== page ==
Working Capital
Working Capital is simply the amount that current assets exceed current liabilities. Here it is in theform of the equation:
Working Capital = Current Assets - Current Liabilities
This formula is very similar to the current ratio. The only difference is that it gives you a dollar amount rather than a ratio. It too is calculated to determine a firm's ability to pay its short-termobligations. Working Capital can be viewed as somewhat of a security blanket. The greater theamount of Working Capital, the more security an investor can have that they will be able to meettheir financial obligations.You have just learned about liquidity and the ratios used to measure this. Many times a companydoes not have enough liquidity. This is often the cause of being over leveraged.
Leverage\Debt to equity
Leverage is a ratio that measures a company's capital structure. In other words, it measures howa company finances their assets. Do they rely strictly on equity? Or, do they use a combination of equity and debt? The answers to these questions are of great importance to investors.
Long-term DebtLeverage =
Total Equity
A firm that finances its assets with a high percentage of debt is risking bankruptcy should it beunable to make its debt payments. This may happen if the economy of the business does notperform as well as expected. A firm with a lower percentage of debt has a bigger safety cushionshould times turn bad.A related side effect of being highly leveraged is the unwillingness of lenders to provide moredebt financing. In this case, a firm that finds itself in a jam may have to issue stock on unfavorableterms. All in all, being highly leveraged is generally viewed as being disadvantageous due to theincreased risk of bankruptcy, higher borrowing costs, and decreased financial flexibility.On the other hand, using debt financing has advantages. Stockholder's potential return on their investment is greater when a firm borrows more. Borrowing also has some tax advantages.The optimal capital structure for a company you invest in depends on which type of investor youare. A bondholder would prefer a company with very little debt financing because of the lower riskinherent in this type of capital structure. A stockholder would probably opt for a higher percentageof debt than the bondholder in a firm's capital structure. Yet, a company that is highly leveraged isalso very risky for a stockholder.When a firm becomes over leveraged, bankruptcy can result.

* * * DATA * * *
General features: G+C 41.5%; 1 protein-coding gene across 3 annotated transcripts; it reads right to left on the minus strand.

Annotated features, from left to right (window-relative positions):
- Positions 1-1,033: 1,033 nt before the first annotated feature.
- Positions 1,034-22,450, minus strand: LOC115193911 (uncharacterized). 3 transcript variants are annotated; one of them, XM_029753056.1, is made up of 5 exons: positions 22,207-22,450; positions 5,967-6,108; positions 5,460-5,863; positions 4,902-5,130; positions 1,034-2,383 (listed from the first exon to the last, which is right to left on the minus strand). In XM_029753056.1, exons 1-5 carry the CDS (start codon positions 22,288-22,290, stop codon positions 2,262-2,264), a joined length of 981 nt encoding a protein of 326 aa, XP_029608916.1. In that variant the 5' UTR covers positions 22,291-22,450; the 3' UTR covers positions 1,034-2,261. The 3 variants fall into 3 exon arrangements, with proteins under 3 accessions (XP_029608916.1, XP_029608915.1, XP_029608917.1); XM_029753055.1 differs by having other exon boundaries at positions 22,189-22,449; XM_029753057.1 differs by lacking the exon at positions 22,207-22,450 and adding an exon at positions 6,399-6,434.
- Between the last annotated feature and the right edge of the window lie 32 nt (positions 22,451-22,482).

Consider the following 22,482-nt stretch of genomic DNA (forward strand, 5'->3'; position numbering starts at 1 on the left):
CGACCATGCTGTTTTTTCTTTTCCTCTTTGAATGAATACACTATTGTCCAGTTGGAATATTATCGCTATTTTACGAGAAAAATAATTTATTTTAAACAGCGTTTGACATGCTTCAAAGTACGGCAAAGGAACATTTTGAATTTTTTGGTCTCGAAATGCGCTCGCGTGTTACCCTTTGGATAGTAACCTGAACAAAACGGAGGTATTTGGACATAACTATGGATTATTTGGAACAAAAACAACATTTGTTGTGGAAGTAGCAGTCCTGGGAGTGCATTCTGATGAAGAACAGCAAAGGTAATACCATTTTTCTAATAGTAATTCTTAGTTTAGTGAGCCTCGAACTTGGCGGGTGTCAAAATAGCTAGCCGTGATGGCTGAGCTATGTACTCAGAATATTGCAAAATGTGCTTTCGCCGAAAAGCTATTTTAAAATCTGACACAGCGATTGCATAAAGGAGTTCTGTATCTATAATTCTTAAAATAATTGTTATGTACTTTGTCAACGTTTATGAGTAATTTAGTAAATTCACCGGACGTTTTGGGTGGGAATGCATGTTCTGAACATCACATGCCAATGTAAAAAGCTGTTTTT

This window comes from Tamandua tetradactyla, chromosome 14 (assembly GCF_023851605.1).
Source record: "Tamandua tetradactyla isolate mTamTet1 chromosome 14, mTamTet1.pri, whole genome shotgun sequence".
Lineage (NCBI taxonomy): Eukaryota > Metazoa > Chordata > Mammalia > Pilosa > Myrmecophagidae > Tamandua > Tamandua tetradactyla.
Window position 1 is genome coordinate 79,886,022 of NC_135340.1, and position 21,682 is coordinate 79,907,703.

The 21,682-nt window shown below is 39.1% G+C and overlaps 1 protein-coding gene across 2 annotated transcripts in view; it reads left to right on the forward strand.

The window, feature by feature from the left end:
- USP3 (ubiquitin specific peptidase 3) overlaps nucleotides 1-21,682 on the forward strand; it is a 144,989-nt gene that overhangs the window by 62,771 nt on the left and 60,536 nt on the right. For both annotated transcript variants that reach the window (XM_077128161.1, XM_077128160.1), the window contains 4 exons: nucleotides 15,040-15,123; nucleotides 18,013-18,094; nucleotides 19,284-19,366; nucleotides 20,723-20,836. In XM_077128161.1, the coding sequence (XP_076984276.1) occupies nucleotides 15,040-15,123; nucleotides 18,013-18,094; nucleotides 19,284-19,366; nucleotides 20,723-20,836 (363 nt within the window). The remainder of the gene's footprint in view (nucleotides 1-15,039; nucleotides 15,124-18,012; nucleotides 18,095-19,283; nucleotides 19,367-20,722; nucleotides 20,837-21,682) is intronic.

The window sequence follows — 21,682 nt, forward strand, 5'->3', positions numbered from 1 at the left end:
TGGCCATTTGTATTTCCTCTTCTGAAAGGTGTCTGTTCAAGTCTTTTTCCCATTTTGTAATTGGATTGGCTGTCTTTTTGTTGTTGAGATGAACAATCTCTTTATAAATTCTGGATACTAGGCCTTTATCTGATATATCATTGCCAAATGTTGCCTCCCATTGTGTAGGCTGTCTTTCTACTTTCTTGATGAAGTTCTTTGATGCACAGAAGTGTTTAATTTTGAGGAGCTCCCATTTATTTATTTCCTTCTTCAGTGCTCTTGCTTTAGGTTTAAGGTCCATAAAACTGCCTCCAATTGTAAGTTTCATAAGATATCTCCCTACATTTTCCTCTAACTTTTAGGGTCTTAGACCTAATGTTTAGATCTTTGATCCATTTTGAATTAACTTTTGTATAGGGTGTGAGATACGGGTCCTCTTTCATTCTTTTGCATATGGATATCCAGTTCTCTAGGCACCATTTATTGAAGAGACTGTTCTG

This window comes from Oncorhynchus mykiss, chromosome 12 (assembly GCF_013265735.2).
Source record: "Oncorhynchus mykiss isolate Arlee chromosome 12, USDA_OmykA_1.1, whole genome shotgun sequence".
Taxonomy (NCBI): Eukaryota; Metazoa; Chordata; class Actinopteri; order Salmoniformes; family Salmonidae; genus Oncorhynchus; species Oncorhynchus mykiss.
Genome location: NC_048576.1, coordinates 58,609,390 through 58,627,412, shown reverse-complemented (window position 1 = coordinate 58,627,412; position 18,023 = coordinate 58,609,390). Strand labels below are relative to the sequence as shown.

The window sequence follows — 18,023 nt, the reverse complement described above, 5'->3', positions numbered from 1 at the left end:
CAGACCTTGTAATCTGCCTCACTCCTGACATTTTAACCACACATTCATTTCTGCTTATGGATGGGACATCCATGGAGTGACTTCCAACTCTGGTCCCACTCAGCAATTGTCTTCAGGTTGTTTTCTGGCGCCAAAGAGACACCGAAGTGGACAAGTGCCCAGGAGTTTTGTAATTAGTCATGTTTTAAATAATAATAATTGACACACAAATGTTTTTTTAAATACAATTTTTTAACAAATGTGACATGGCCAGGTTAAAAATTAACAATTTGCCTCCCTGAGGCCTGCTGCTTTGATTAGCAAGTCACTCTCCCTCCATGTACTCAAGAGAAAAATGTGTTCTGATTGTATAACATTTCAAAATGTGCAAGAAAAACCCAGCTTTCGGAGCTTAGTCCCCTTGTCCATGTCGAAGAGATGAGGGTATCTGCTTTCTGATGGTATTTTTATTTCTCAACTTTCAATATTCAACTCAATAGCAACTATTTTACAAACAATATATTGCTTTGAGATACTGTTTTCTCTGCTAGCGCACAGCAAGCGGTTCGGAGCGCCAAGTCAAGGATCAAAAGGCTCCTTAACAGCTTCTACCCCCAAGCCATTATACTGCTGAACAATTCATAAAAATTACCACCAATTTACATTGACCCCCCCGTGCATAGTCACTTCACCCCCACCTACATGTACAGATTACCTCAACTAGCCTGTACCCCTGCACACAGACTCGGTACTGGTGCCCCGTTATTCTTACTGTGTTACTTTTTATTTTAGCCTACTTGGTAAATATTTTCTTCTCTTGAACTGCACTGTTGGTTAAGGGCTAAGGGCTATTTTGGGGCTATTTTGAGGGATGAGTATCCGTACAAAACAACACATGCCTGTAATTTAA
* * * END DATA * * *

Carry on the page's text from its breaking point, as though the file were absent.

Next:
is a legal mechanism that allows creditors to assume control of a firm when it can nolonger meet its financial obligations. Bankruptcy is a result feared by both stock and bondinvestors. Generally, the firm's assets are liquidated (sold) in order to pay off creditors to theextent that is possible. When bankruptcy occurs, stockholders of a corporation can only lose theamount they have invested in the bankrupt company. This is called Limited Liability. Thestockholders' liability to creditors is limited to the amount invested. Therefore, if a firm's liabilitiesexceed the liquidation value of their assets, creditors also stand to lose money on their investments.When bankruptcy occurs, a federal court official steps in and handles the payments of assets tocreditors. The remaining funds are always distributed to creditors in a certain pecking order:1.Unpaid taxes to the IRS and bankruptcy court fees2.Unpaid wages3.Secured bondholders

Activity (66)

You've already reviewed this. Edit your review.
1 thousand reads
1 hundred reads
madapana liked this
Sujay Meshram liked this
madapana liked this
manish177 liked this
partha2479499 liked this
suraj_prakash66 liked this
Ramnish Sharma liked this

You're Reading a Free Preview

/*********** DO NOT ALTER ANYTHING BELOW THIS LINE ! ************/ var s_code=s.t();if(s_code)document.write(s_code)//-->